Beauty, Gift, Love
I’ve been asked to give a series of brief talks about lessons from the Bible on the relationship between worship and beauty. Even though the Bible doesn’t give us a lot of specific teaching about what beauty is, or a lot of guidance about how to recognize beauty in art or nature, it does say a lot about how many things that are related to beauty, things such as light or glory or love. So the biblical texts I’ve chosen suggest how we should think about our relationship to God and Creation in a way that leaves room for beauty.
First, we’ll begin at the beginning with a few verses from the first chapter of the Bible:
And God said, Let there be light: and there was light. And God saw the light, that it was good. . . . And God saw every thing that he had made, and, behold, it was very good. (Gen. 1:3, 4, 31)
The book of Genesis tells us that God made everything. But it also tells us how God sees what he has made, what he thinks of it. And so the story of Creation in Genesis invites us to see the world and to think about it the way God does. He sees it as good. That word is repeated over and over in the story of Creation in Genesis chapter 1. And at the end of the chapter, we are told that everything God made was very good.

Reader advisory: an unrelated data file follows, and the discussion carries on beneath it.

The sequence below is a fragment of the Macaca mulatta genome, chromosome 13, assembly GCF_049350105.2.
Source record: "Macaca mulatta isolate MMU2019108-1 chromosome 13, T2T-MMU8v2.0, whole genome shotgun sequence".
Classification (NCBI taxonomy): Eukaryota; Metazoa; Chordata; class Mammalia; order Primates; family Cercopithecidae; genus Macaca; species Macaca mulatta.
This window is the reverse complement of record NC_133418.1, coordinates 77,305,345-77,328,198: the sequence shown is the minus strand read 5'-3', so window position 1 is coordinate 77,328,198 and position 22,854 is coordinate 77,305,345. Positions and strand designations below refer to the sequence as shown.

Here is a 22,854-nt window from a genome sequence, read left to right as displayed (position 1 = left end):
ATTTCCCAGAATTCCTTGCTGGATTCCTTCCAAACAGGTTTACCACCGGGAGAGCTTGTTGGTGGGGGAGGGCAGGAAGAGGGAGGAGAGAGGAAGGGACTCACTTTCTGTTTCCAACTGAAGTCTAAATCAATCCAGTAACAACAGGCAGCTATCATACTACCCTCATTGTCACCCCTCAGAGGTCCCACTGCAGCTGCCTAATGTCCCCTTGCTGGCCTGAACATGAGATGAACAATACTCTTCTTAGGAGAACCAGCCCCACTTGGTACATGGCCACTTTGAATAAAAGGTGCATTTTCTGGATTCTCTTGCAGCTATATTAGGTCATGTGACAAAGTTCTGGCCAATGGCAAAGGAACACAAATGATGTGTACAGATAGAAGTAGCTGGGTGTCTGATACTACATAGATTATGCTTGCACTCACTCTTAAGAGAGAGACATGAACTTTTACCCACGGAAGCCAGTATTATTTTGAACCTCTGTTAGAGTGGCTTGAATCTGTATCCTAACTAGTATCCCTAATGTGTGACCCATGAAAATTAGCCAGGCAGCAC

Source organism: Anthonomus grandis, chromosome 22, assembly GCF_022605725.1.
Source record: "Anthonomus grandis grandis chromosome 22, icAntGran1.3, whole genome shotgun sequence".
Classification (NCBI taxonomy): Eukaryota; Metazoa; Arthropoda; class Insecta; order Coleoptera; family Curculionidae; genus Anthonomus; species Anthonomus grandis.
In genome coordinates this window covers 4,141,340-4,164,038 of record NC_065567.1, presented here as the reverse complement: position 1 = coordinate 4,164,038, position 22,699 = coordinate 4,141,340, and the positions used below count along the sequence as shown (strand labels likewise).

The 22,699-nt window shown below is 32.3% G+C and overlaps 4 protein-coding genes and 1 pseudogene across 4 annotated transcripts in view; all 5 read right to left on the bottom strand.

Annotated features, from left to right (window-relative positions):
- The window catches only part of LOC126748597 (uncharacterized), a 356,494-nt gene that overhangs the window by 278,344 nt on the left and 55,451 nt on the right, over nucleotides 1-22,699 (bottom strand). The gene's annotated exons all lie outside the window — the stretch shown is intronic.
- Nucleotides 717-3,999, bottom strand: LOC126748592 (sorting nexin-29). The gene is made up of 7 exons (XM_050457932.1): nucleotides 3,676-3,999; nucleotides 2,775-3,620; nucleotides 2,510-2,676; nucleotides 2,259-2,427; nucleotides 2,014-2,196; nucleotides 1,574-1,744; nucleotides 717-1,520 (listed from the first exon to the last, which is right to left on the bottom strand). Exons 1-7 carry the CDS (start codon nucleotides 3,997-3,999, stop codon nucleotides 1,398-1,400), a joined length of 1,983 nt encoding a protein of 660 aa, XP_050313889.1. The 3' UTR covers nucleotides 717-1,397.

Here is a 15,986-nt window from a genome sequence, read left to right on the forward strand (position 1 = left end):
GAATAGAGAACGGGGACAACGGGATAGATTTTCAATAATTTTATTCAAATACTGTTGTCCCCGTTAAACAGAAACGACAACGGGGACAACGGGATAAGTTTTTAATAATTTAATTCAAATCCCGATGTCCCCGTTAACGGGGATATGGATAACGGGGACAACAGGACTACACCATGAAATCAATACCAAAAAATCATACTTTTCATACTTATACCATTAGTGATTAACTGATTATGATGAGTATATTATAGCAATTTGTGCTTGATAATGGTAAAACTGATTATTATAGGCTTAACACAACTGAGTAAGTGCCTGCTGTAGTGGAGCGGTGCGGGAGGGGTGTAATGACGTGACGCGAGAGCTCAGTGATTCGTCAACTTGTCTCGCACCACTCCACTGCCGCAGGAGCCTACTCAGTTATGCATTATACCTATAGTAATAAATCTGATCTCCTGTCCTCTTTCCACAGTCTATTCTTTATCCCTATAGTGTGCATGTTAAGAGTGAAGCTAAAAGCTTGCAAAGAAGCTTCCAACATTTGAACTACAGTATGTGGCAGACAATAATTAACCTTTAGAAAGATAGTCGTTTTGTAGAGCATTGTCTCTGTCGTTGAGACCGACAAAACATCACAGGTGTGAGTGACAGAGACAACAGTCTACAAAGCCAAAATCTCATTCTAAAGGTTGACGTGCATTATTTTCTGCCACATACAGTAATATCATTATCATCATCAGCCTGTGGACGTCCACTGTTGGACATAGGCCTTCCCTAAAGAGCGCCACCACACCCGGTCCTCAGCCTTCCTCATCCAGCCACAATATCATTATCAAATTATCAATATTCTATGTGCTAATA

When a person is described as good, it usually means that the person is behaving properly. We use the word good to describe moral actions. But when God sees that light or trees or animals are good, it’s not because they are behaving morally. I think that the goodness God perceives in Creation is more like beauty than morality.
God saw that his Creation was good. He delighted in the goodness of what he had made. And God created all things, not because he needed to, but because he loved to do it. All of Creation is an expression of God’s infinite love. Creation is a gift from God. It doesn’t deserve to be here; it is a result of God’s loving generosity. And when God sees the light or trees or animals, he also sees the love that brought those creatures into being.
And likewise, we should recognize the beautiful gift that Creation is. That is one reason why we take time to learn to recognize beautiful things and to learn to make beautiful things. So often, we are in such a hurry to do what we want to, that we miss seeing or hearing or smelling or tasting or feeling the beauty — the goodness — that God has given in the things of Creation.
All of Creation is a gift of God, and God loves to give. The beauty of the Creation, and our ability to perceive beauty, is one of the ways in which we understand the loving, generous character of God.
On the seventh day of Creation God rested. Norman Wirzba has written that the rest of God was not because he was tired. “Instead it points to the delight God finds in beholding the world, and the delight God expresses in loving the world into being.”
So in this text in Genesis, the opening of the whole Bible, we have several ideas that are related. We read about the goodness or beauty of Creation, which is a gift, an expression of the love of God. A gift is something we receive freely, and something that prompts gratitude; we say “thank you” when we receive a gift. A true gift is an act of love, and a true giver prompts us to love. Our worship is an expression of gratitude to the Giver of all things, of all goodness and of all beauty.